McKelvey Incorporated, according to the Department of Commerce and Consumer Affairs, is a retail and wholesale magazine consulting service started in 1963 by KcKelvey’s mother. McKelvey Incorporated has also done business as Maui retailer South Seas.

McKelvey’s compensation last year was “none.”

McKelvey told Civil Beat that, once he was served the foreclosure notice, he consulted with Speaker Say on House rules. He was told that he would not have to recuse himself on a committee vote but would on a floor vote.

When it comes to disclosure, here is what the House rules say:

If a legislative matter which affects a member’s interests arises before the member has made a disclosure to the Ethics Commission, the member shall orally disclose his or her interest to the House before voting. The member then shall immediately make the written disclosure required by law and these Rules.

Georgette Deemer, director of communications for the House, said, “He has a potential conflict but not one yet. He needs to ask for a ruling on this, but he is not the one benefitting from the bill.”

“I will ask for judgment on 894 and with any other bills with mortgage issues,” McKelvey said.

Meanwhile, McKelvey says he and his mother have retained legal counsel to help them with their foreclosure.

The Foreclosure Moratorium Bill

HB 894 would initiate a five-month moratorium on nonjudicial foreclosures on the date the bill becomes law. An earlier version of the bill, before it was amended, called for a moratorium to end “on the date that the federal government releases a final public report on any federal investigation into the securitization of mortgages.”

The bill is opposed by the DCCA, according to written testimony, stating that, while it is aware of law enforcement action across the country directed at lenders who have allegedly violated consumer protection statutes and foreclosure laws, it said it did know of any cases that resulted in mandatory foreclosure. DCCA said it also was unaware of and federal or state legislation addressing this issue.

HB 894 is also opposed by the Hawaii Bankers Association, the Mortgage Bankers Association of Hawaii, the Hawaii Credit Union League, Hawaii Financial Services Association and Hawaii Association of Realtors.

Testifying in support were ILWU Local 142 and several Maui homeowners.

HB 894 now awaits hearing in the Senate.

Foreclosures Big Issue at the Ledge

McKelvey has made addressing foreclosures a priority, but rewriting state law on mortgage foreclosures is not just an issue in the House.

In the Senate, a half-dozen or more measures address many of the same issues as House legislation. Most are co-sponsored by Sen. Rosalyn Baker, who represents Senate District 5, covering South and West Maui: Makena, Wailea, Kihei, Maalaea, Lahaina, Kaanapali, Napili and Kapalua.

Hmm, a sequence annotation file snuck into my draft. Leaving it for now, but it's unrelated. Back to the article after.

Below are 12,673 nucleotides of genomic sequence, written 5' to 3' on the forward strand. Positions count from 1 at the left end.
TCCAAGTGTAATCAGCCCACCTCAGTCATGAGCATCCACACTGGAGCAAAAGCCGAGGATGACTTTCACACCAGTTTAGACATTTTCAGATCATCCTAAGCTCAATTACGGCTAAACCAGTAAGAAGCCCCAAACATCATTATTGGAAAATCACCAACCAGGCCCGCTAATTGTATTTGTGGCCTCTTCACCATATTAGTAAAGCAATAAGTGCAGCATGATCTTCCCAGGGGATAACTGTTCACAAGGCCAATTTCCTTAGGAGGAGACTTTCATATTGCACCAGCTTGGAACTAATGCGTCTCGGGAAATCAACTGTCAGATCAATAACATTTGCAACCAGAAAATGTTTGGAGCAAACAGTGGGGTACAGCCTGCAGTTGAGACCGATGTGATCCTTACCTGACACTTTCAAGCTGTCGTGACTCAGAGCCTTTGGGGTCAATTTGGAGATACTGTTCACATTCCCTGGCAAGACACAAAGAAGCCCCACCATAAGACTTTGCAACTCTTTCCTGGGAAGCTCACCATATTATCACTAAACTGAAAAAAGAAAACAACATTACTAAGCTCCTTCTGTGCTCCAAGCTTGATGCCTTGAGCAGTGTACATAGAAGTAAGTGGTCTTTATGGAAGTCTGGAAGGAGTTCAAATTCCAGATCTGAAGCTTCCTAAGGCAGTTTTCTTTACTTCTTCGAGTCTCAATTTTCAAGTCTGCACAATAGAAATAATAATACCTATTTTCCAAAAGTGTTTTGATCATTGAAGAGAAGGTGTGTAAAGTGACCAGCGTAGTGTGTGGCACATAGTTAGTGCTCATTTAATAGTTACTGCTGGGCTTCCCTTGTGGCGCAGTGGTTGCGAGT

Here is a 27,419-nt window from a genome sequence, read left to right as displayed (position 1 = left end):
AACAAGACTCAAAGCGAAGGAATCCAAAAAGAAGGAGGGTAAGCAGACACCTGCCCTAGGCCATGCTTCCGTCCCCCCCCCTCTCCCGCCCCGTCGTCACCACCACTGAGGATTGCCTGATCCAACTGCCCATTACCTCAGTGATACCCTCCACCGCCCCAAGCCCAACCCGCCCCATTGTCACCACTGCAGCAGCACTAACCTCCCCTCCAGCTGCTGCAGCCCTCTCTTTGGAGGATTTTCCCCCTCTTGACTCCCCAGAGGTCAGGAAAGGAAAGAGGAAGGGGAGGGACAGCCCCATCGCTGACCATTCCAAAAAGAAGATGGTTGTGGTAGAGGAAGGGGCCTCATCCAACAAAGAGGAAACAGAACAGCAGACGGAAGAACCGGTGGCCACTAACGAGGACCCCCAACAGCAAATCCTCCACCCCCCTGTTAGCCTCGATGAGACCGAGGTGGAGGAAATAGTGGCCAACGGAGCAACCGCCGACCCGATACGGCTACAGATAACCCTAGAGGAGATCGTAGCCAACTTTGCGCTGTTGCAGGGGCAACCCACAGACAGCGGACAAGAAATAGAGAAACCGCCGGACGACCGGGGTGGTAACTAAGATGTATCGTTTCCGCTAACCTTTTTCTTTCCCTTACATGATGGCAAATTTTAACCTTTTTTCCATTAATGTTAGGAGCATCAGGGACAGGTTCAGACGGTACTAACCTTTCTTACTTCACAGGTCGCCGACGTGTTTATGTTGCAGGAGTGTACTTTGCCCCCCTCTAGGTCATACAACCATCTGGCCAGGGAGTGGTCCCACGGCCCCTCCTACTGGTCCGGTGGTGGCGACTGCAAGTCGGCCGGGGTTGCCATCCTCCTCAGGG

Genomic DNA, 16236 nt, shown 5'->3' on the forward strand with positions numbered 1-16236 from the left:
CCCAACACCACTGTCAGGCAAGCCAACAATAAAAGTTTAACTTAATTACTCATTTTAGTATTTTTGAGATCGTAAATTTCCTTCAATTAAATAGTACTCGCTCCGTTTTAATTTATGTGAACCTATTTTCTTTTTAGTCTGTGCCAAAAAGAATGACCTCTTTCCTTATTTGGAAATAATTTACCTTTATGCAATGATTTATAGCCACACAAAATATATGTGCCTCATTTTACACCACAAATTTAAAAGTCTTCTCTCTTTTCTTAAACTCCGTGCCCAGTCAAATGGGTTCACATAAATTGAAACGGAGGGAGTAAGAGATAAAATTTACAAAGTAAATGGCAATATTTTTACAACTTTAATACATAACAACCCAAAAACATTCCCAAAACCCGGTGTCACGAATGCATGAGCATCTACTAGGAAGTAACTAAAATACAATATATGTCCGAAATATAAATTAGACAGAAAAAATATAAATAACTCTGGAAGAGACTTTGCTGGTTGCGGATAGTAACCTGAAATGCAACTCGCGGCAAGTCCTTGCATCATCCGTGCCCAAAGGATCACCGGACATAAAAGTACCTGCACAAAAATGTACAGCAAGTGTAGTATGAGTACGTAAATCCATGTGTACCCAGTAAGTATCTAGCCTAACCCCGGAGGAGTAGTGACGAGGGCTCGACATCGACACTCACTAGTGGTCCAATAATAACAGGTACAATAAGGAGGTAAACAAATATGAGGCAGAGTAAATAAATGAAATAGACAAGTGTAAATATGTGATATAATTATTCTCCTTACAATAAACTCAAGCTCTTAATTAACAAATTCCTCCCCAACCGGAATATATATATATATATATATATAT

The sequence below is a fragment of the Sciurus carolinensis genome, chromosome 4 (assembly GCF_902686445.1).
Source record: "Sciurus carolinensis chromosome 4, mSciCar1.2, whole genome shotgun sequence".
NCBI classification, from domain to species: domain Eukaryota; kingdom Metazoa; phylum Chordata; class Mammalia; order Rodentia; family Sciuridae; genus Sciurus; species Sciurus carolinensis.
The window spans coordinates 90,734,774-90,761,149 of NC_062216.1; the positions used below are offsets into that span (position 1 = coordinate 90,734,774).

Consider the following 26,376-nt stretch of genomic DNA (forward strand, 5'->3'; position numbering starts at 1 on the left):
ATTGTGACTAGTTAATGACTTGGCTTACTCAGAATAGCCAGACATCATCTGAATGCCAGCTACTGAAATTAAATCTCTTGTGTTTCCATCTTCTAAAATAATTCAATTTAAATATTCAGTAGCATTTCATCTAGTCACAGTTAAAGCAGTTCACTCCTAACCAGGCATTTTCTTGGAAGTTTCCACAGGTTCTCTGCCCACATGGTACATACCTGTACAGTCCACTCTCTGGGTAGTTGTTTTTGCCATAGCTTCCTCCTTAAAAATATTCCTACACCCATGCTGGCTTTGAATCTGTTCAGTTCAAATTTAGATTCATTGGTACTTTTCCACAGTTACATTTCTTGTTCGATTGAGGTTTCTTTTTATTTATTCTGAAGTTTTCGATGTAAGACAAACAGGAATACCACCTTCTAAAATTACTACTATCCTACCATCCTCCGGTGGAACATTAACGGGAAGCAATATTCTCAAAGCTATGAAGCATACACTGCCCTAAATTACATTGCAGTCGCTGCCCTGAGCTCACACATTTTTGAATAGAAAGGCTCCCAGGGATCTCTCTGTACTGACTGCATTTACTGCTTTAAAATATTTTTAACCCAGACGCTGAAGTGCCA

McKelvey also co-introduced two bills that would adjust state law on nonjudicial foreclosures, which is covered in Hawaii Revised Statues 667.

House Bill 1410 would repeal regular and alternate nonjudicial foreclosure processes and implement a new nonjudicial foreclosure process based upon the California deed of trust system. McKelvey’s co-introducers include House Speaker Calvin Say, Majority Leader Blake Oshiro and Finance Chairman Marcus Oshiro.

HB 1410 was deferred Feb. 9.

McKelvey’s other bill, House Bill 1411, is alive and includes even broader support. HB 1411 would repeal the old nonjudicial foreclosure process, clarify the new nonjudicial foreclosure process, strengthen laws regarding mortgage servicers and broaden the duties of the Center for Alternative Dispute Resolution in the Hawaii Judiciary.

DCCA objected to HB 1411’s requirement that nonexempt mortgage services maintain a physical presence in Hawaii, arguing it would greatly increase the cost of doing business for mortgage services that are licensed by the state. It also said the Mortgage Foreclosure Task Force is looking at reviewing HR 667; lawmakers should thus hold off on repealing the law (which DCCA acknowledged has “deficiencies”).

As with Mele Carroll’s HB 894, several homeowners testified in support of HB 1411, as did an advocacy group, Faith Action for Community Equity; the labor union UNITE HERE! Local 5; and Hawaii Catholic Charities. Similarly, Hawaii Bankers Association and Hawaii Financial Services Association oppose HB 894, though the Hawaii Association of Realtors says it supports the intent of the measure.

McKelvey told Civil Beat he feels like he was intentionally singled out for foreclosure, as if to muzzle him.

“The timing seems odd,” he said.

Rep. Carroll agrees, noting that McKelvey has been outspoken on the issue.

Why isn’t Carroll a target, then?

“I don’t own a house and I sold my time share,” she says.

About the Author